Author Interview with Leslie K. Simmons


Welcome Readers to another installment of our author interview series. Today we have the pleasure of chatting with Leslie who just released her first historical biography.

JMR-Welcome to the Books Delight, Leslie. Tell our readers where you live, what you do for fun and what does the perfect day look like?

LKS- I’m an American Expat living in New Zealand for the last 20 years. I live on what is called a ‘life-style block’ which is basically enough land for a house, gardens, an orchard, and livestock, though my only livestock is our cat, Zero and the neighbor’s sheep. For fun I love to read, bake, come out of my writing cave to stay connected to friends, play boardgames with the familyand enjoy a sunset in the hot tub. Perfect day – a free trip to Disneyland. But other than that, taking in a new place or experience, enjoying a good meal that someone else cooked, and hanging with friends.

JMR-What’s your favorite historical time period? Why?

LKS-My favorite time period has shifted over the years. I started with the Revolutionary War, moved backwards to the Medieval/Renaissance period (European, of course), and ended up really becoming fascinated with Antebellum America because it was such a pivotal period in our history that still is relatively unexplored. I learned a lot things that really intrigued and surprised me that were going on during the 1815 – 1840s.

JMR-Who is your favorite historical figure? Why? If you could ask them one question, what would it be?

LKS-Too hard to choose one. Naturally, John Ridge’s name has to be mentioned. I don’t guess I wouldn’t have written a book about him if he didn’t really interest me, but I am most drawn to those who are lessor known outliers, people who were probably considered rebels in their time, people who will fall on their sword over an issue and were the early leaders in the social curve of change.

A question for John: Would you have done anything differently to achieve your goals?

JMR- How did you come to be a writer of historical fiction?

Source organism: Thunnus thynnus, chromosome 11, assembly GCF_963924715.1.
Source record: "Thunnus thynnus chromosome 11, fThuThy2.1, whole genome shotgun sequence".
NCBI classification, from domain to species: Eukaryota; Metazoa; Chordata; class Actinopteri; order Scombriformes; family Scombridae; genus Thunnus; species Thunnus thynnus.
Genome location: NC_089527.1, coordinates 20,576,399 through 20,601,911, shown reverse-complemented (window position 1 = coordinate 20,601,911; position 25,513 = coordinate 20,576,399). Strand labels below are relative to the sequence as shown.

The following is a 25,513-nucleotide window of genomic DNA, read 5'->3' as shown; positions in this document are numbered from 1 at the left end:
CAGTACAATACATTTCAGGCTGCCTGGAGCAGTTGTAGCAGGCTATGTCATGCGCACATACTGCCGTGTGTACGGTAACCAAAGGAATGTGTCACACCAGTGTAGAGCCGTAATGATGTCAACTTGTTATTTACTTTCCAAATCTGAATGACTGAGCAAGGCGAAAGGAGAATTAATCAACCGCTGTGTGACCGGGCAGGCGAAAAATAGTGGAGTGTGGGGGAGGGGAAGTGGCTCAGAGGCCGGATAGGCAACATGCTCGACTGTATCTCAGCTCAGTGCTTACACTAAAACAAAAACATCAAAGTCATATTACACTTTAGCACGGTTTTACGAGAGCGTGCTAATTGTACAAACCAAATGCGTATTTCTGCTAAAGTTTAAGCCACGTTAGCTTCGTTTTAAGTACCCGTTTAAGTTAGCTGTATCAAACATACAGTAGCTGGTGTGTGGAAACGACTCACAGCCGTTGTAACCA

LKS- Shock and horror – I never set out to be a writer, although the only possible choice of genre was historical fiction because History and Anthropology have always been a passion. I taught myself to write fiction so that I could tell the Ridges story, a story I nurtured for a long time before any words went on paper. Now it seems I have discovered I can tell a story and write, so since I am retired this seemed like a good time for a new career.

JMR- We are all affected by the highs and lows in our lives. How has your lived life informed your writing?

LKS-I use so much of my life experiences when I write, things that may not be front of mind or seem important, emotions that I felt or senses I recall, or recollections long buried. Calling on these things adds texture and depth to the story, offer opportunities to explore shadowy memories, exorcise a few demons or just have fun.

JMR- Did you visit anyone of the places in your book? Where did you feel closest to your characters?

LKS- I’ve visited almost all of the major locations in the book, some places more than once. I was even lucky enough to visit many place in DC that are no longer open to the public.  There’s nothing like standing in the locations (even changed by time) to evoke the sense of place. The place I felt closest to the characters in RCRW was at Running Waters, the home John built, which is now a private residence. Also visiting his grave in Oklahoma. Those were both very emotional for me.

JMR- Leslie, tell us about your book, Red Clay Running Waters.

LKS-Red Clay, Running Waters is the little-known story of John Ridge, a Cherokee man dedicated to his people, and his White wife, Sarah Northrop, a woman forfeiting everything to join him. It is a timely and relevant saga about profound love, sacrifice, and the meaning of home in one family’s search for justice in the 1830s Removal Crisis. Readers will be propelled on a stunning journey across true events that leads to a haunting and moving conclusion.


JMR- What is the significance of the title?

LKS-The story is about division and internal conflicts within American and Cherokee/Native American society. These divisions were political, moral and cultural. Red Clay is the name of the Council Grounds the Cherokee relocated to in Tennessee because of Georgia’s oppressions. Chief John Ross, the majority faction leader for the Cherokee, conducted official business there. Running Waters was the name of John Ridge’s home and also the site of several Councils held by the dissenting Ridge faction. I felt that these two locations perfectly represented the conflict between Ross and the Ridges and would instantly tell anyone who knew this history what the story was about.

JMR-What projects do you have in the pipeline?

LKS- I’ve just decided who my next book will be about, as Biographical Historical Fiction is where I am happiest, but it’s very early days. All the research is still ahead, and then of course, there’s the writing, so it will be a few years yet before it gets talked about. I will hint to say it will be about one of the characters mentioned in RCRW and will stretch me back in time several decades, so new turf for me. Stay tuned.

JMR- Tell our readers how to find you on social media and the web.

LKS- You can find me on my website, Facebook and Instagram. I also regularly post to the American Historical Novels FB Group.

JMR- What question were you hoping I’d ask but didn’t?

LKS- Favorite Reads or favorite research rabbit-holesperhaps?

JMR- Thank you, Leslie, for stopping by. Your book looks really great! Readers, I’ve included a link to Leslie’s book below. Please be sure to check it out.


I will add a button and link to the book.


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